1 The Championships, as the multi competitions tournament is formally known, is one of the oldest sporting events in the world, first held in 1877. Tickets cost just one English shilling, equivalent to about 10 U.S. cents at the time.
2 The tournament is played at the All England Lawn Tennis and Croquet Club, located in the London suburb of Wimbledon. The slightly less world renowned Club Croquet Championships have been held at the venue every year since 1960.
3 The first match was played on grounds situated off Worple Road in Wimbledon. Centre Court was originally the center court, with smaller courts surrounding it.
4 Centre Court long ago stopped being the center of the complex.
5 The first tournament had one event, the gentlemen’s singles. The first winner was Spencer Gore, who lost his title defense the following year and then disappeared from tennis. Until 1922, Wimbledon title defenders only had to play in the final.
6 Around 6,000 staff members make the Championships run smoothly. This includes 250 ball boys and girls, 22 physio and massage therapists, a very symmetrical 360 Umpires and line judges and their management, 2 podiatrists, 400 Housekeeping staff (Housekeeping? What do they do…?) and 2,200 catering staff (I guess they have their priorities solid).
7 Approximately 61,700 pounds of strawberries and more than 10,000 liters of fresh cream are consumed during the tournament.
8 The ladies’ singles and men’s doubles events were added in 1884. Ladies’ doubles, and mixed doubles, in 1913.
9 The shortest person to play Wimbledon was Cynthia Gem Hoahing, at 4-foot-9. Hoahing was born in Hong Kong in 1920 (she died nearly 100 years later, in 2015). In 1949, she beat the 6-foot-tall, top-three-ranked U.S. player and fashion model Gussy Moran. It was an upset.
10 The dress code calls for players to wear “predominantly white” or “almost entirely white.” Women who wear tops that show too much cleavage are not allowed on the court. Jaroslav Drobny, Billie Jean King and Martina Navratilova are some of the few players to win Wimbledon titles wearing glasses.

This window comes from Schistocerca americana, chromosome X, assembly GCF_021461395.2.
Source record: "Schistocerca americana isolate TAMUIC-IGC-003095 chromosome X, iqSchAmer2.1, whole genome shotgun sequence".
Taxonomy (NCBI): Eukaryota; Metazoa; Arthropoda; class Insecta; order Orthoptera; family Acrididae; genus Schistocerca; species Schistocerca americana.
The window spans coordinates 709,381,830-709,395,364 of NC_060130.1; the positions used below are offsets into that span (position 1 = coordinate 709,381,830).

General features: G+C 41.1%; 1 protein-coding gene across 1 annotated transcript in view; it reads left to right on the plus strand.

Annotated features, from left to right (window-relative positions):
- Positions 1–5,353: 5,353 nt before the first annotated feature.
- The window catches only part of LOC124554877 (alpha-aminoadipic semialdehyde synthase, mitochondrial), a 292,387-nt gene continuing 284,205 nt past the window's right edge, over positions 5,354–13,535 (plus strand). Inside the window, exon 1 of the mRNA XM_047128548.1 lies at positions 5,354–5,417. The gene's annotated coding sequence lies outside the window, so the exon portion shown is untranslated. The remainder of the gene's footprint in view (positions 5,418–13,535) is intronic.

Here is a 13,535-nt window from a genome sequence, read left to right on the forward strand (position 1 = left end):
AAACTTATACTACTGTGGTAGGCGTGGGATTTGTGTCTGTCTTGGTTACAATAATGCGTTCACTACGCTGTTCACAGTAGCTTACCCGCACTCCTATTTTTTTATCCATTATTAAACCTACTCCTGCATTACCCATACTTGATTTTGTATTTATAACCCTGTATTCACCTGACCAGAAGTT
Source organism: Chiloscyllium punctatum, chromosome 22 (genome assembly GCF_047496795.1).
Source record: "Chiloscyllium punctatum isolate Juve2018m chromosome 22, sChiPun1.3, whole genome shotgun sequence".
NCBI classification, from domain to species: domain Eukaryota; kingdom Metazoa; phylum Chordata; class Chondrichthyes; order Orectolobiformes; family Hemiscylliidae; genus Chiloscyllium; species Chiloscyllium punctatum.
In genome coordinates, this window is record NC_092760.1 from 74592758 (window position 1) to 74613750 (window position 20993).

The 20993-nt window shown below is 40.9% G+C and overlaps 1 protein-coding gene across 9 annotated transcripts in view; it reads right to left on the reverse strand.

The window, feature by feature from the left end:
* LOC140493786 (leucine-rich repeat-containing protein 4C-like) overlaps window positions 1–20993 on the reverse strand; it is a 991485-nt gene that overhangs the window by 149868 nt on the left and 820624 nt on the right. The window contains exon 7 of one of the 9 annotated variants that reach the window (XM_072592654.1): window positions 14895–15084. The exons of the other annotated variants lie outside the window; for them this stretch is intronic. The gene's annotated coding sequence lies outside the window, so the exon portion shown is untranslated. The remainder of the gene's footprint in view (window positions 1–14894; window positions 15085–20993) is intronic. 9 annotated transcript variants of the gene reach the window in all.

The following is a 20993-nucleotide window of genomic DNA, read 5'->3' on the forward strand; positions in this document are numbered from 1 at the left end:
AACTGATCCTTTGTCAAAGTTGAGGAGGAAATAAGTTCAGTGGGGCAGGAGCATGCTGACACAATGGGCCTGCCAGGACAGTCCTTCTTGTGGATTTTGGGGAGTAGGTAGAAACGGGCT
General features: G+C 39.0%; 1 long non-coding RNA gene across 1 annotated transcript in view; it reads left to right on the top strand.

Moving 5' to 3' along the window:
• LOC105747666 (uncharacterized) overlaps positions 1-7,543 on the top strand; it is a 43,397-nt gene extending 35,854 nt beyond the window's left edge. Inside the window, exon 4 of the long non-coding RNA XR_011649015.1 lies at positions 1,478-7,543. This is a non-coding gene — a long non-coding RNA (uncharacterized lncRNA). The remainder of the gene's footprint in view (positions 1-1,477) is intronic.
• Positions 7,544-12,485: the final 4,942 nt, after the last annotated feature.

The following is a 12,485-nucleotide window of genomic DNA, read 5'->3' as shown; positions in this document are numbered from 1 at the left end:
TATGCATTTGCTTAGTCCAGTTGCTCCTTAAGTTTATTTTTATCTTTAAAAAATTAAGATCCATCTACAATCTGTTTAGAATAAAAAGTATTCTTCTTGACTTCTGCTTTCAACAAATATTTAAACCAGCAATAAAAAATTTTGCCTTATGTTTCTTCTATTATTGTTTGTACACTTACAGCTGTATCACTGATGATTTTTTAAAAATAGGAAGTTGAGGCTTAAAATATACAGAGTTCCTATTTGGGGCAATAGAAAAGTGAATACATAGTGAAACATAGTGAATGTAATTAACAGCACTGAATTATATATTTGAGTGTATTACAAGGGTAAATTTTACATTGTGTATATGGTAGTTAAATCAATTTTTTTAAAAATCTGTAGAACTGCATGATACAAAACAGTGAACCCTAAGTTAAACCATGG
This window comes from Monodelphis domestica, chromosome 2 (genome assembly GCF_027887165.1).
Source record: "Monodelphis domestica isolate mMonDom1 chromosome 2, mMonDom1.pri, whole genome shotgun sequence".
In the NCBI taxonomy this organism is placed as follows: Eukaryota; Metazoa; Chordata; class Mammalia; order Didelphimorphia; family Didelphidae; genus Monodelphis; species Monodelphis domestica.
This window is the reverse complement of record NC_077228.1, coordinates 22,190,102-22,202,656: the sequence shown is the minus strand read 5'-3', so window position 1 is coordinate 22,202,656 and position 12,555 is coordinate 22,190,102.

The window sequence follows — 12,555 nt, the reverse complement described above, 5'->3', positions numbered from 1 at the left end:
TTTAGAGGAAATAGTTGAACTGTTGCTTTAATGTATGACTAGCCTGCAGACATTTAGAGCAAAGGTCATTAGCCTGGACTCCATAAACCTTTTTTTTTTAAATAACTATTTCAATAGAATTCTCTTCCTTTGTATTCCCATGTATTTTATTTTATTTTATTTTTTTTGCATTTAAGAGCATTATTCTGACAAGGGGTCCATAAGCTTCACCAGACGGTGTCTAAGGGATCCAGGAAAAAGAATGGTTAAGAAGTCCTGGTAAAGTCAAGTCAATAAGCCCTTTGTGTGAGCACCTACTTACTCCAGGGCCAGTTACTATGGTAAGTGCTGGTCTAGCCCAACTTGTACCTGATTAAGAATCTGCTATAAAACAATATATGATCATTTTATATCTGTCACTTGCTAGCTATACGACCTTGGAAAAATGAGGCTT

11 Wimbledon still requires that the final set of each match be won by two games and not decided by tie-breaker. This resulted in the longest match in competitive tennis history in June 2010, when John Isner and Nicolas Mahut battled for 11 hours and 5 minutes over three days. Isner finally won the set 70-68.
12 The match required 183 games, including 138 in the final set. A plaque commemorates the game on a wall outside Court 18.
13 Men who have won the most titles: 12 William Renshaw (seven singles and five doubles titles), 12 Laurence Doherty (five singles and seven doubles), 11 Reginald Doherty, Laurence’s brother (four singles and seven doubles). 8 Tied: John McEnroe (three singles and five doubles), and Roger Federer (eight singles, which is the record for number of mens’ singles). Two of the greatest players of all time, Pete Sampras (seven singles) and Rod Laver (four singles, one doubles and two mixed doubles) have seven titles each.
14 In 1959, Laver was runner-up in the singles and doubles, and won the mixed doubles. He also won the singles title in the four years in a row that he could play — winning in 1961, 1962, 1968 and 1969, having been barred after turning pro in 1962, before being allowed back at the beginning of the Open Era, in 1968. Laver remains the only player to twice win the four Grand Slam titles in one year.
15 The women who have won the most combined titles are: 20 Billie Jean King (six singles, 10 doubles and four mixed doubles — she was apparently great at doubles), and Martina Navratilova (nine singles, seven doubles and four mixed doubles). 19 Elizabeth Ryan (12 doubles and seven mixed doubles), 15 Suzanne Lenglen (six singles, six doubles and three mixed doubles), and
14 Serena Williams (seven singles, six doubles and one mixed doubles).
16 The youngest player to win Wimbledon was Charlotte Dod, at 15, in 1887. She won the singles crown four more times (1888, 1891-93).
17 It took almost 100 years for the youngest boy to win Wimbledon, In 1985. 17-year-old Boris Becker was also the first German and first unseeded player to win.
18 The Duke of York (who became King George VI and was Queen Elizabeth’s father) played as a competitor in men’s doubles in 1926 with Sir Louis Greig. They were beaten by fellow countrymen Arthur Gore (who was not related to Spencer Gore, if you were wondering) and Herbert Roper Barrett, 6-1, 6-3, 6-2.
19 Maria Sharapova holds the record for the loudest grunts on court, recorded at 101.2 decibels. That’s roughly the same noise level as a 747 taking off, and only 20 percent less than legendary British rock band The Who, which earned a place in the Guinness Book of World Records in 1976 as the loudest band of all time. She is not likely to lose that record.
20 During most mornings of the tournament, at 9 am on the dot, two hawks named Rufus and Pollux fly over the venue to scare away local pigeons.
This piece originally appeared on ESPN.com